Better Event Handling

Curious comes with several ways to fine-tune your event handling in your bot.


A full list of events can be found at Event reference.

Basic Event Listeners

Basic event listeners are the easiest way to handle events coming in from the bot. All event listeners take a EventContext as their first argument, and various other arguments depending on the event.

# simple client event
async def member_joined(ctx, member: Member):
    print("Member",, "joined!")

Basic event listeners can also be inside plugins:

from curious import event

class MyPlugin(Plugin):
    async def member_joined(self, ctx, member: Member):
        print("Member",, "joined!")

You can also add them manually to the event manager, but you must decorate them with the event() decorator.

from curious import event

async def member_joined(ctx, member: Member):
    print("Member",, "joined!")

The event decorator sets some attributes on on the function object that are introspected to register the event handler.

Finally, you can have multiple events on one function, but this is usually discouraged in favour of Event Hooks.

async def my_function(ctx): ...

Temporary Listeners

Temporary listeners are a way of listening to an event temporarily until a condition happens. This is used to implement waiting for a specific event, for example.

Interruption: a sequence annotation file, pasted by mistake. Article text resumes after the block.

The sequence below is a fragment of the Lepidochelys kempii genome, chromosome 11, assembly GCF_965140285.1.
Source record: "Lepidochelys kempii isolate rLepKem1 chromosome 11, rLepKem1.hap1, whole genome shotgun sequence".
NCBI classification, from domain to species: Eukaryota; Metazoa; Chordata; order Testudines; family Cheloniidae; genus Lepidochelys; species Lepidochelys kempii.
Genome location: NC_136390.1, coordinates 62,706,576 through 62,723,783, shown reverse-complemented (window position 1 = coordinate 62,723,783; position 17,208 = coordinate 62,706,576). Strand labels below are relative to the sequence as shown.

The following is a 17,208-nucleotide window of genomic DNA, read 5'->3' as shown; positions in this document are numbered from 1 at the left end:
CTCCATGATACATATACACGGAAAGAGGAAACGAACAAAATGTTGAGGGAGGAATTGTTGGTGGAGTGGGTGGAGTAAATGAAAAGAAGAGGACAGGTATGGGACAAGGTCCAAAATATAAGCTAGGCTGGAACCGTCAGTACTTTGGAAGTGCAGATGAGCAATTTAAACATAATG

A listener is roughly the same as an event handler, but only sticks around for a short while; that is, until it either raises an exception (which is logged) or it raises ListenerExit. Either one will remove it from the list of temporary listeners; and it will not get any more events.

To add a listener, you can use EventManager.add_temporary_listener():

# example: adding messages to a queue until STOP is sent
async def message_listener(ctx, message: Message):
    if message.content == "STOP":
        raise ListenerExit

    await my_queue.add(message)"message_create", message_listener)

If you wish to remove a listener early, then you can do so with EventManager.remove_listener_early(); however, it is probably better to use ListenerExit appropriately.

Waiting For Events

Waiting for events from the websocket is a common usecase; curious provides some helper methods to allow waiting for these events easily.

  • EventManager.wait_for() allows waiting for an event based on a predicate.
  • EventManager.wait_for_manager() is a context-manager version of wait_for.

Both of these methods take an event name to listen to, and a predicate that should return True/False based on if this is an event you want. The return result of wait_for is the normal arguments provided to the event, without the EventContext.

pred = lambda message: message.content == "STOP"
stop_message = await client.wait_for("message_create", pred)  # shortcut for EventManager

EventManager.wait_for_manager() is not often useful inside user code.

Event Hooks

The final way of managing events is with event hooks. These are hooks that are called upon every single event fired by the event manager, and can be useful for sub-dispatchers that filter events. To register an event hook, use EventManager.add_event_hook().

async def my_hook(ctx: EventContext, *args):
    if ctx.event_name.startswith("guild_"):
        # do something


An event hook crashing will bring down the entire bot. Be warned.